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North Korea To Punish Mourners Who Were Insincere

North Korea Punish Mourners

First Posted: 01/13/12 11:44 AM ET Updated: 01/13/12 02:13 PM ET

You'd better watch out, you'd better cry. You'd better pout, I'm telling you why: North Korea's punishing insincere mourners, according to the Daily NK.

An anonymous source tells the Daily NK, a South Korea-based publication in opposition of the North Korean regime, that "authorities are handing down at least six months in a labor-training camp to anybody who didn't participate in the organized gatherings" to mourn the death of Supreme Leader Kim Jong Il, and to those "who did participate but didn't cry and didn't seem genuine."

Newser reports that mourners who came off as insincere have already been sent to join the 200,000 other North Koreans already in labor camps. An Amnesty International report published in May 2011 paints a dark picture of what's in store at those camps -- estimates suggest that 40 percent of inmates die of malnutrition.

The exact number of those to be sent to camps is unclear, reports the Daily Mail, but the paper estimates it could be in the thousands.

The punishment news comes shortly after an announcement Thursday that Kim Jong Il's embalmed remains would go on permanent display in the Kumsusan Memorial Palace in Pyongyang, the Associated Press reports, just as his father and previous North Korean leader, Kim Il Sung, was enshrined. AP notes that along with the enshrinement, a new statue and "towers to his immortality" will be erected to salute the late Supreme Leader.

The New York Times points out that the late ruler's birthday, Feb. 16, will be recognized as "the Day of the Lodestar." North Korean state media had used the term "lodestar" in reference to Kim Jong Il, as well as for the name of long-range rockets the country tested in 1998 and 2009, the NYT reports.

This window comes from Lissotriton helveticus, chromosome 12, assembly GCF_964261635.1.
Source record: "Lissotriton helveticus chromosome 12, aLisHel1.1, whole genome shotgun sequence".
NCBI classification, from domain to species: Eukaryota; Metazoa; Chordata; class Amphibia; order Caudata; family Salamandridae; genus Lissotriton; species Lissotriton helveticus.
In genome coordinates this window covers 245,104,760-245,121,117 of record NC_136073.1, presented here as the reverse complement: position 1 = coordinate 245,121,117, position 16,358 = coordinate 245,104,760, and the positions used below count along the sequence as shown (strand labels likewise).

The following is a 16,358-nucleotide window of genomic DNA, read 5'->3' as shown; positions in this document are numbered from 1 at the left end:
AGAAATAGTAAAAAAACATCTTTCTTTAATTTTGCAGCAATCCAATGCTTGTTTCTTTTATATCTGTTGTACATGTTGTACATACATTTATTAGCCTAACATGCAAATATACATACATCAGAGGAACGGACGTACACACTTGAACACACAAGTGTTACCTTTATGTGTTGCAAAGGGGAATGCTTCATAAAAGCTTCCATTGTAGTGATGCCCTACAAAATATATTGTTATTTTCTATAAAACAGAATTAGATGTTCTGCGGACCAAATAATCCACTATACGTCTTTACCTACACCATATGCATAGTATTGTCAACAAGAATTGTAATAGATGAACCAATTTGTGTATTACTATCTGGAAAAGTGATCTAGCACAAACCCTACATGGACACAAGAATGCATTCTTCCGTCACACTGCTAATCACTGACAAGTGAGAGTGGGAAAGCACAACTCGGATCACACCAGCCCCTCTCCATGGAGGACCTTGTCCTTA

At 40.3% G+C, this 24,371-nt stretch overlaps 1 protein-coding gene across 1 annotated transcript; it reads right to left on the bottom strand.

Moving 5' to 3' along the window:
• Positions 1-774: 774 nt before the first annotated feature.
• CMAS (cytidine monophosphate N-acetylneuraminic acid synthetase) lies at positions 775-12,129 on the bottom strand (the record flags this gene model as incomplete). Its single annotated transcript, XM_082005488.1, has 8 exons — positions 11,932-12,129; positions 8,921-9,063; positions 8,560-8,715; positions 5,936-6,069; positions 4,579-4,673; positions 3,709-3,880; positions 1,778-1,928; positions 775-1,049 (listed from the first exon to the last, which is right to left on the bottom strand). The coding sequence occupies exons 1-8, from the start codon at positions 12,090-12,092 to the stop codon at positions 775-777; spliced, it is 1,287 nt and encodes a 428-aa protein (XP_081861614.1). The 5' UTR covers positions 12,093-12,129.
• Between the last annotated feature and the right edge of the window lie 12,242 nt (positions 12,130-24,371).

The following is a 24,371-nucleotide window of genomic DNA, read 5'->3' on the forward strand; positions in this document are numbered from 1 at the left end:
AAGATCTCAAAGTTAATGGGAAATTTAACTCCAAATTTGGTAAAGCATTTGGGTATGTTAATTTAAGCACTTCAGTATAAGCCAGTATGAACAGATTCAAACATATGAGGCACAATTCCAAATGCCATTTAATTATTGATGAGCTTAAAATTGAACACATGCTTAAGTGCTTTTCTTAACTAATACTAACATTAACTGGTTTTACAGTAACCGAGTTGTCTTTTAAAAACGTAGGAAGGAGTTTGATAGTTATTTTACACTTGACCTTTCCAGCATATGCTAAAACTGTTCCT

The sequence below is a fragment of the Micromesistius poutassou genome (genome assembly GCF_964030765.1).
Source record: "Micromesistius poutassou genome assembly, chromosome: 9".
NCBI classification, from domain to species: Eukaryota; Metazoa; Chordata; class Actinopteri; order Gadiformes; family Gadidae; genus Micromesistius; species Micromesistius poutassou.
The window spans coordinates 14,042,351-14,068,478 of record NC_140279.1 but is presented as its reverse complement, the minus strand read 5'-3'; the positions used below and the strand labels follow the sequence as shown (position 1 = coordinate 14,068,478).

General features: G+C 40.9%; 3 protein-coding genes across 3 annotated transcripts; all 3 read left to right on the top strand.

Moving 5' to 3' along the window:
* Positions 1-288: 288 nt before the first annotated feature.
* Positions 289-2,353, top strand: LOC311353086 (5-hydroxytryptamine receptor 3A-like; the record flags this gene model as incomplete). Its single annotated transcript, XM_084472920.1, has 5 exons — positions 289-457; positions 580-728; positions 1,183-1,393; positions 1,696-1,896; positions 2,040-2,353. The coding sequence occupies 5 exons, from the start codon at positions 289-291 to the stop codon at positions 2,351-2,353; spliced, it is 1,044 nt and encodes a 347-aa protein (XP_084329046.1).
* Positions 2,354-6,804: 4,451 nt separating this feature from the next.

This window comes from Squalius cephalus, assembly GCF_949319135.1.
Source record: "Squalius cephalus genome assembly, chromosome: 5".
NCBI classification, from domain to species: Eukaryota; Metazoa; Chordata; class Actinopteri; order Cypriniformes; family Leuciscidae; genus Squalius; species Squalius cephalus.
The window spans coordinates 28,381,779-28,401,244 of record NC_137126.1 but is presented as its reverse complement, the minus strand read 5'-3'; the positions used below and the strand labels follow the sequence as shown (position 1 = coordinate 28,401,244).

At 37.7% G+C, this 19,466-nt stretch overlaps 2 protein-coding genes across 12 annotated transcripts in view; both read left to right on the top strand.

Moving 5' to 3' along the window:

Since Kim Jong Il's death announcement on Dec. 19, his son and successor, Kim Jong Un, has made a significant push to establish himself as the reincarnation of his grandfather and North Korea's founder, Kim Il Sung, AP reports. The Daily NK's anonymous source also told the publication that "Every day from 7am until 7pm they have vehicles for broadcast propaganda parked on busy roads full of people going to and from work, noisily working to proclaim Kim Jong Un's greatness."

North Koreans Mourn
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A group of North Koreans take part in an organized display of mourning, in front of a portrait of Kim Jong Il in Pyongyang, North Korea, the day after his death was announced, Tuesday, Dec. 20, 2011. (AP)

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Filed by Ryan Craggs  |